I’m a big fan of Peter Hedges’ Pieces of April — it’s the perfect blend of quirky indie charm and real emotional heart — and so I was fairly intrigued when his latest, Dan in Real Life, popped up on the radar. The trailer looked promising and it starred John Mahoney (for whom I have a great fondness following Frasier) and the always luminous Juliette Binoche. Oh yeah, and Steve Carell.
Renae and I finally sat down and watched it a week ago or so, and we both thought it was alright. Not nearly as enjoyable or affecting as Pieces of April, but it seemed to have its heart in the right, albeit ultra-sappy, place. But the more I thought about the movie, especially its last act, the more I found myself disliking it. And Ken Morefield’s review, er, rant sums up why quite nicely:
Dan in Real Life is one of those Three’s Company/sitcom style comedies in which people get themselves into bigger and bigger complications trying to cover up something that wouldn’t be half the problem their secrecy was if they simply were honest and rational for any thirty second segment of the film.
It is the type of film in which a woman will strip and get into a shower where she knows a guy is hiding because she is too embarrassed to admit he was in the bathroom talking to her while she was washing her face and too stupid to tell the person who asks to talk to her to wait for her in the other room and she’ll be out in a few minutes.
It is the type of film in which characters spend days of screen time (what seems like years of our life time) lying to or avoiding honest conversations with people they love so much because they love them so much and are afraid the truth might hurt them a little bit.
And his observations of the film’s “reconciliation” between Steven Carrell’s and Dane Cook’s characters is spot on. Truth be told, I found this to be the most egregious of the film’s missteps — or to put it more bluntly, the part of the film that really pissed me off. As Morefield puts it:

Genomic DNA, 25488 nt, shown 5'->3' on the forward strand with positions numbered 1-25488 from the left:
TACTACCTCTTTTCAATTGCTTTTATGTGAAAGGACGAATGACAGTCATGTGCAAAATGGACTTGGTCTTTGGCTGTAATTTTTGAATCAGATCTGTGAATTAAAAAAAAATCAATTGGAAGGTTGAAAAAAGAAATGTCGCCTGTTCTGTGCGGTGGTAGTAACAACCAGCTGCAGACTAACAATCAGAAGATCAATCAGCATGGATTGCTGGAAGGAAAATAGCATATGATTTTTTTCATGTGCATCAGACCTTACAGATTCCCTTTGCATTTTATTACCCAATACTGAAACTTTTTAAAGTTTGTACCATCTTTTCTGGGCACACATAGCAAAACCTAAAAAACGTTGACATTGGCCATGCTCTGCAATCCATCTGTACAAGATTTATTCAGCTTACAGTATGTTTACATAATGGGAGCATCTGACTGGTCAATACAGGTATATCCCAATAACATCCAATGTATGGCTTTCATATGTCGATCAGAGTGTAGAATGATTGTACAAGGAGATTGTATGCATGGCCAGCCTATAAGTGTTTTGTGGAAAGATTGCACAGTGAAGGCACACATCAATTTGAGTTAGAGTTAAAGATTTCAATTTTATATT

I think the part of Dan in Real Life I liked the least was Dan’s resolution with his brother who first hits Dan and then interrupts Dan’s attempts at apology to rush out the door and get in a car with a hotter, younger chick who was trying to pick up Dan at a bar earlier in the film. What, exactly, is the point of the scene? Turnabout is fair play? The brother landed on his feet or wasn’t really that into the girl to begin with? No reading of this scene is consistent with what the character and the film has told us is true to that point about the brother’s feelings for his girlfriend, but, I’m hard pressed to see how any scene that tried to honestly deal with the fallout of the discovery could be resolved in 30 seconds or less so that we can get on with the happy ending.
I’m not a huge Dane Cook fan, but his Mitch Burns was by far the film’s most enjoyable character, and in some ways it’s most sympathetic: a guy who, it’s implied throughout the film, has always been something of a screw up but is now finally trying to do something right with an honest, loving relationship.
But Dan in Real Life sees fit to repay such behavior by screwing him over and turning him into a total ass in the final act — a move that, for lack of a better term, is just mean-spirited. And this, in a movie that espouses the need for love, forgiveness, and understanding — all traits needed to survive in a family of any size.
I can’t help but compare the family in Dan in Real Life to the one in Pieces of April. Certainly, the family in Hedges’ previous film was quite a bit more dysfunctional, even on the verge of falling apart. But I believed them. There was truth in their interactions, squabbles, and blow-ups, and as such, there was truth in their moments of redemption and grace, however fleeting those were.
However, I don’t believe in the family in Dan in Real Life. However much fun they might have playing family games of hide-and-seek or taking excursions to the beach or bowling alley, however tight they might be during family talent shows, barely any of it rings true. The Burns are the sort of family that you expect to find living in one of those warmly glowing houses in a Thomas Kinkade painting. They’re idyllic, charming, nostalgic, and winsome — because, really, who doesn’t want a picture-perfect family like that — but with ‘nary an ounce of truth to be found anywhere.